News and Commentary

NY Protesters Chant ‘Hands Up, Don’t Shoot,’ Admit They Have No Clue Where It’s From

Masses of protesters assembled in Times Square following the police killings of Alton Sterling in Baton Rouge, Louisiana, and Philando Castile in Falcon Heights, Minnesota. Here are some photos of last night’s protest:

Times Square Protest
Times Square Protest
Times Square Protest

Pictures of black men who had died in confrontations with police officers were displayed on signs, while other signs included messages such as “F*** White Supremacy,” “Yellow Peril Supports Black Power,” and “Disarm The Police.” Protesters marched down 42nd Street while chanting, “No justice, no peace, no racist police!”, “I can’t breathe!”, “Hey hey, ho ho! These racist cops have got to go!”, “Hands up, don’t shoot!”, and “Join us! Black lives matter!” among other slogans.

At one point, the chants and marches became so heated that the New York Police Department showed up in truckloads to protect passersby from being trampled by the angry crowd. Demonstrators were warned to stay clear of vehicle traffic or risk being arrested. A group of individuals responded to the policemen by putting their hands up and chanting, “Hands up, don’t shoot!”

As they were chanting, I asked several of the protesters about the origins of the “hands up, don’t shoot” slogan. One woman, shown in the video above, told me she didn’t remember who said it.

“Maybe Eric Gardner? I don’t remember,” she said. We both had a good giggle and I moved on to a young man who was chanting fervently in a foreign, European-sounding accent, asking him what he thought he was chanting. “I don’t know. I’m just having fun,” he said, adding, “I think a black guy was shot by a cop and then they shot the cop.” I thanked him for the profound explanation, and surveyed several more. Here are some of the other responses:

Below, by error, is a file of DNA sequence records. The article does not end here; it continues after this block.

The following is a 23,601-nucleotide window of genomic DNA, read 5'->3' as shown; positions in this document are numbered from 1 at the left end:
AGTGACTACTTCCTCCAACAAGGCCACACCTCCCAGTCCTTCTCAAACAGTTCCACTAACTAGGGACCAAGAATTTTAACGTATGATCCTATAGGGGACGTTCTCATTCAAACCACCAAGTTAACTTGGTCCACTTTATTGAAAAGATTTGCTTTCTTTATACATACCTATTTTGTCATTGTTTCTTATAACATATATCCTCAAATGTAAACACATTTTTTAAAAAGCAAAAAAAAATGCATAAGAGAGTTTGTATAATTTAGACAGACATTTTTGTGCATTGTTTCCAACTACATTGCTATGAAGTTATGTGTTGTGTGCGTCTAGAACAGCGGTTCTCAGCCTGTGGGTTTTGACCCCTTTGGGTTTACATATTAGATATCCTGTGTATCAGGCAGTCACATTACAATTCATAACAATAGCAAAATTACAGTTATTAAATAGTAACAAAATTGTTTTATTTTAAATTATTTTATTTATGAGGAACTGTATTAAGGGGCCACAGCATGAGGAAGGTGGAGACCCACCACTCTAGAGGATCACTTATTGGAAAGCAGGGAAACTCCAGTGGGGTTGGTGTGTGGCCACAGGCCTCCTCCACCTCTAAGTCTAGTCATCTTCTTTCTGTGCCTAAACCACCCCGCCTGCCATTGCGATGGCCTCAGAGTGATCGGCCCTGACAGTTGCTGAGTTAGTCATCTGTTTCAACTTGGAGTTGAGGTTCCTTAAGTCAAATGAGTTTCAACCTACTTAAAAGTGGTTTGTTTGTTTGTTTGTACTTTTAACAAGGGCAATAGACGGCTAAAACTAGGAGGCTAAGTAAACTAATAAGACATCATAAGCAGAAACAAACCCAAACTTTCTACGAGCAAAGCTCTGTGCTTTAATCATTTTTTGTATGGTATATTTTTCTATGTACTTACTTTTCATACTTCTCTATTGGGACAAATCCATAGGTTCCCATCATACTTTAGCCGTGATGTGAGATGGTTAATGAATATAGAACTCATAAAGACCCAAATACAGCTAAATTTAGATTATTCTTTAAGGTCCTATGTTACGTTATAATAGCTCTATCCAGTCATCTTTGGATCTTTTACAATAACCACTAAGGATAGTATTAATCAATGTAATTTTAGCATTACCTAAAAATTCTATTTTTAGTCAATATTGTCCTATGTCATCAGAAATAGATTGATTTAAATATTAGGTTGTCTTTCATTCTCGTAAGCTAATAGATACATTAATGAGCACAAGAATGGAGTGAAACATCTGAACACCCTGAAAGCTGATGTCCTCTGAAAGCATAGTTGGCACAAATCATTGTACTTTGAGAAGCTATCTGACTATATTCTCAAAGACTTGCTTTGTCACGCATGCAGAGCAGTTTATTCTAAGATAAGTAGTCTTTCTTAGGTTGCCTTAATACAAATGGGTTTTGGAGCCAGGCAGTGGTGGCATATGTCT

There were videos of, I don’t remember exactly every person, but when the cops were holding a gun at them they said “don’t shoot” because they know it’s much more likely that you’re gonna get shot by a cop if you’re black and if a person has their hands up. so they’re saying “don’t shoot.” I don’t know if they said “hands up, don’t shoot,” but they definitely said “don’t shoot”… I’m thinking of a bunch of names that come to mind, I don’t know if Trayvon Martin said it, I’m assuming it’s one of the ones that have a video of it… I’m thinking right now of Eric Gardner and he said “I can’t breathe,” but I don’t know the details of every story. But the message is clear, there are people who are not doing anything threatening, and have their hands up but they’re still getting threatened by cops. – Katie, 23

It’s just from everything that’s been happening. I think it was from one of the phrases that Eric Gardner said. It was a famous phrase from somebody that died getting shot and they were like, “hands up don’t shoot.” – Taishan, 39

Hand up don’t shoot came from, was it Eric — no, “I can’t breathe,” that was Eric Gardner. “Hands up don’t shoot?”Hmmm. – Shay, 27

One protester told me she was chanting “hands up, don’t shoot” to remember Michael Brown.

“It’s from Michael Brown in Ferguson, where they told him to put his hands up, and then they shot him. It was almost two years ago and there has not been any justice,” she said. I asked her whether Brown had used the phrase, to which she responded, “They said ‘hands up’ and he said ‘don’t shoot’.”

The progressive activists on 42nd Street and Broadway Avenue could not tell me where the “hands up, don’t shoot” slogan and gesture had originated from, and quite understandably. The line was falsely attributed to Michael Brown, who was killed while assaulting a police officer in August 2014 in Ferguson, Missouri. Outrage among social justice activists ensued after witnesses claimed they had seen Brown put his hands up and say, “don’t shoot.” An extensive investigation by the Department of Justice found physical and forensic evidence contradicting the claim.

Michael Brown’s hands were not up. And he didn’t say ‘don’t shoot.’ The protesters did not seem bothered that Philando Castile’s death, details of investigation still unknown, was being compared to the death of a man who we know was resisting police. The narrative surrounding “hands up, don’t shoot” – which is built on a lie – intends to cast all killings of black men by police officers are products racism against blacks.

The chaotic scene continued in Times Square well until through the evening. Several protesters were arrested by the NYPD.

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